Australian Zoos participating in International Breeding Programs to save the Western Lowland Gorilla are Taronga Zoo, Melbourne Zoo, Werribee Zoo and Mogo Zoo. Kimya, a 10 year old female, gave birth at Melbourne Zoo in March 2015, marking the first arrival for the species there in 15 years.

$1 Western Swamp Tortoise (Pseudemydura umbrina)

Australia’s most endangered reptile, the short-necked freshwater Western Swamp Tortoise (Pseudemydura umbrina) is found only in two locations in a small area of the Swan Coastal Plain in Western Australia. The range of the Western Swamp Tortoise has always been restricted, but with limited numbers and habitat remaining this little tortoise is very vulnerable to any habitat changes as well as feral animals.

Since numbers dropped to less than 50 in the mid-1980s, intensive habitat management, captive breeding and translocations guided by a National Recovery Plan developed by the Department of Parks and Wildlife (Western Australia) have increased the number to around 200 in the wild.

Successful captive breeding programs are also occurring at Perth Zoo and Adelaide Zoo, the latter in partnership with the Western Swamp Tortoise Recovery Team.

50c Orange-bellied Parrot (Neophema chrysogaster)

One of the world’s rarest and most endangered species, the Orange-bellied Parrot (Neophema chrysogaster) is on the brink of extinction. It is listed as Critically Endangered under the EPBC Act and on the IUCN Red List. This migratory bird is endemic to southern Australia and breeds only in coastal south-west Tasmania spending its winters in coastal Victoria and South Australia.

Loss of habitat and feral animals are key threats to this tiny creature’s viability. In autumn 2016, fewer than 50 birds were known to be alive in the wild. The captive population consists of around 340 birds held in Taroona (Tasmania), Healesville Sanctuary, Adelaide Zoo, Melbourne Zoo, Moonlit Sanctuary Wildlife Conservation Park (Victoria) and Priam Parrot Breeding Centre (New South Wales). For the last three seasons captive-bred birds have been released into the wild to assist in achieving an objective of the National Recovery Plan which is to “achieve a stable or increasing population in the wild within five years”. The Commonwealth Threatened Species Action Plan also aspires to secure the status of the Orange-bellied parrot by 2020 through the implementation of emergency intervention measures.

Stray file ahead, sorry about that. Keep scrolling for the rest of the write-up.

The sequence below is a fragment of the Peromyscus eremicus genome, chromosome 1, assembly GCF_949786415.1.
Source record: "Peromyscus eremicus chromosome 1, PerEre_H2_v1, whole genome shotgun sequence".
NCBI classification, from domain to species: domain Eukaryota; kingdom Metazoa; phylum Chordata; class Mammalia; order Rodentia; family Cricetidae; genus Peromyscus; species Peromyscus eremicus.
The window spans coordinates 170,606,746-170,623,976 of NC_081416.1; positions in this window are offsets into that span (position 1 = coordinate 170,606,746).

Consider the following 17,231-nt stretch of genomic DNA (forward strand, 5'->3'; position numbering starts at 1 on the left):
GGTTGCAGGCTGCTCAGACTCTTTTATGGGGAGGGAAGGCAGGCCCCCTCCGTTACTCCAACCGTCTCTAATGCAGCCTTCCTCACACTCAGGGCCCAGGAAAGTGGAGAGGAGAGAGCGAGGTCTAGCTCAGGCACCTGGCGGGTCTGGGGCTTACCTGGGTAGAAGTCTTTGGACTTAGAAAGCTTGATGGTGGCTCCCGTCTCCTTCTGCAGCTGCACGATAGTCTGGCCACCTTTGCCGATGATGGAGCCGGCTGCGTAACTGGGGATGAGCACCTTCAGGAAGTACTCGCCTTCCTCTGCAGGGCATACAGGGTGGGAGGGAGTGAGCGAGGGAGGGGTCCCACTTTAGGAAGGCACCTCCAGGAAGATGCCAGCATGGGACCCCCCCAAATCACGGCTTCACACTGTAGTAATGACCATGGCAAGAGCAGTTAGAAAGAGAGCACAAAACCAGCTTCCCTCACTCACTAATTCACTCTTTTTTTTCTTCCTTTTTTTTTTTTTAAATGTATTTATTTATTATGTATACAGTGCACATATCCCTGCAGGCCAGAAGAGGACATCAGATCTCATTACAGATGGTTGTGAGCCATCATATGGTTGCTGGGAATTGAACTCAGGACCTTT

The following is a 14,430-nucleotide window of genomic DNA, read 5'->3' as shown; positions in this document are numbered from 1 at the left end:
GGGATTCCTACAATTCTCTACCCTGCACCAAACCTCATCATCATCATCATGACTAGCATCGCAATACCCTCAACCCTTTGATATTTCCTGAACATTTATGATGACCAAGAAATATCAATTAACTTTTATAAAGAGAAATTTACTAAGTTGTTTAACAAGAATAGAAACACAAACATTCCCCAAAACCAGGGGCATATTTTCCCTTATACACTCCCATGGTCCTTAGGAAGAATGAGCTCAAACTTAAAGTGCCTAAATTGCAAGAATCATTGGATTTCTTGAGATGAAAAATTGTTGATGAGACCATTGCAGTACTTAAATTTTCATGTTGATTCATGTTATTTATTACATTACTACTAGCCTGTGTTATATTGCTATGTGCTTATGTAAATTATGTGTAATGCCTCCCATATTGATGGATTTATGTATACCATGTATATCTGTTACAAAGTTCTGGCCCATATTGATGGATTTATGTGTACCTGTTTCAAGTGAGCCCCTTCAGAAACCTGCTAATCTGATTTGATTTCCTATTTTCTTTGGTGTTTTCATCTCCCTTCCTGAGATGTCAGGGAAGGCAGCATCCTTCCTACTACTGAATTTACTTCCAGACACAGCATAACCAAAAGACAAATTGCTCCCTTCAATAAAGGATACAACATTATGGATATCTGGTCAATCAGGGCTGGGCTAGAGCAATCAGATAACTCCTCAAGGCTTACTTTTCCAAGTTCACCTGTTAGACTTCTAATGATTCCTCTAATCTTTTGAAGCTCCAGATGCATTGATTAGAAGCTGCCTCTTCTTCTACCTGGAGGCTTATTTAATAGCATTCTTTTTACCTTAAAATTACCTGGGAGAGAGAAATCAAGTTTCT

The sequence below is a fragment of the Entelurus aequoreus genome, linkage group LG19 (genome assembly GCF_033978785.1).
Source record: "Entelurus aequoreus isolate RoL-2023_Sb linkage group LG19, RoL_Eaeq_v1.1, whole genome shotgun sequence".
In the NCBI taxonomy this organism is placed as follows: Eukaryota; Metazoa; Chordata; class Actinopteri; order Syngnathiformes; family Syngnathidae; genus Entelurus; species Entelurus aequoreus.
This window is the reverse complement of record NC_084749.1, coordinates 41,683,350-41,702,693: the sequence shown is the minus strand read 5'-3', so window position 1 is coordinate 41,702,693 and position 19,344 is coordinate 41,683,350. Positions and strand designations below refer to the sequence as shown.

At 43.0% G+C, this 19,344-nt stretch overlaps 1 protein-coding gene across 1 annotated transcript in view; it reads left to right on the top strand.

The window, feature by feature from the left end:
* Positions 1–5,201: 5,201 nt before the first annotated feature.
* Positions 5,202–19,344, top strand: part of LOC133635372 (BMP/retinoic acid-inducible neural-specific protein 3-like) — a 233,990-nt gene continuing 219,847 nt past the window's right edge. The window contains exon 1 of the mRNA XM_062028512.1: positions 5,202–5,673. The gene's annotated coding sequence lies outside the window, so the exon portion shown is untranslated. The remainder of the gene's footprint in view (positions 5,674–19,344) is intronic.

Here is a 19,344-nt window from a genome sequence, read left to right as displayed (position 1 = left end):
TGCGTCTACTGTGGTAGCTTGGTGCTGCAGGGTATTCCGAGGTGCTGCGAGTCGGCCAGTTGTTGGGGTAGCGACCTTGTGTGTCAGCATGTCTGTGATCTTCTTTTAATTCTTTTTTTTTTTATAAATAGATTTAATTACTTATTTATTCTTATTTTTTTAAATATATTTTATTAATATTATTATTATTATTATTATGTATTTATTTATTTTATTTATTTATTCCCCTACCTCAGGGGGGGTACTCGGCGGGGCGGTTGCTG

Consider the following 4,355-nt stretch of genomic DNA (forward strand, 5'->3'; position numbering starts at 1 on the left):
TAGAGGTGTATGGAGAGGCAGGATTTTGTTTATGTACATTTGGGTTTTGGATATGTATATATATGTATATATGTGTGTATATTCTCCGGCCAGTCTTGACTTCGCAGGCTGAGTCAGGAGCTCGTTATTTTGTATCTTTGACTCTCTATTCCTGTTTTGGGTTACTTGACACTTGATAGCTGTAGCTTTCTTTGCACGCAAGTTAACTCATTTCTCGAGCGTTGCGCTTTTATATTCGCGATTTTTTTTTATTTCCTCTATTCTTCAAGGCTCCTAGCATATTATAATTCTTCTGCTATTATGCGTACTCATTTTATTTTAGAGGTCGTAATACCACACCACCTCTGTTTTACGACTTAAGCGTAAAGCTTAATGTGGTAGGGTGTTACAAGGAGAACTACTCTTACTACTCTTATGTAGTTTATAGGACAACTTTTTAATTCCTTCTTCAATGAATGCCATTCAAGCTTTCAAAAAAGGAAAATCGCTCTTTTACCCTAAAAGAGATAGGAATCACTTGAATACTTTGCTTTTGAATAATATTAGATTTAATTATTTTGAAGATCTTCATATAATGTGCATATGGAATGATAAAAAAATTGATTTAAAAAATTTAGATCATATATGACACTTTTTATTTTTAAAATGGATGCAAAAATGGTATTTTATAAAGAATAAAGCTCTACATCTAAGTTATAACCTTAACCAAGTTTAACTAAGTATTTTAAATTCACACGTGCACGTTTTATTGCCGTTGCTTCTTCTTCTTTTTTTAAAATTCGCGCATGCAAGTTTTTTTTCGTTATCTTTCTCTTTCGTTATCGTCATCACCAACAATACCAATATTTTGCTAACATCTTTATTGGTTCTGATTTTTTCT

Northern Quoll (Dasyurus hallucatus)
50c Northern Quoll (Dasyurus hallucatus)

The Northern Quoll (Dasyurus hallucatus) is the smallest of the four Australian species of quoll. It is an omnivorous marsupial that once occurred across extensive areas of northern Australia. It has now contracted to only isolated populations.

Its current major threats are the spread of cane toads, inappropriate fire regimes and feral cats. The Northern Quoll has suffered severe population contraction and decline, but management of existing populations and protection of islands from cane toads and feral cats are helping to protect this iconic species.

This content was produced at the time of the stamp issue release date and will not be updated.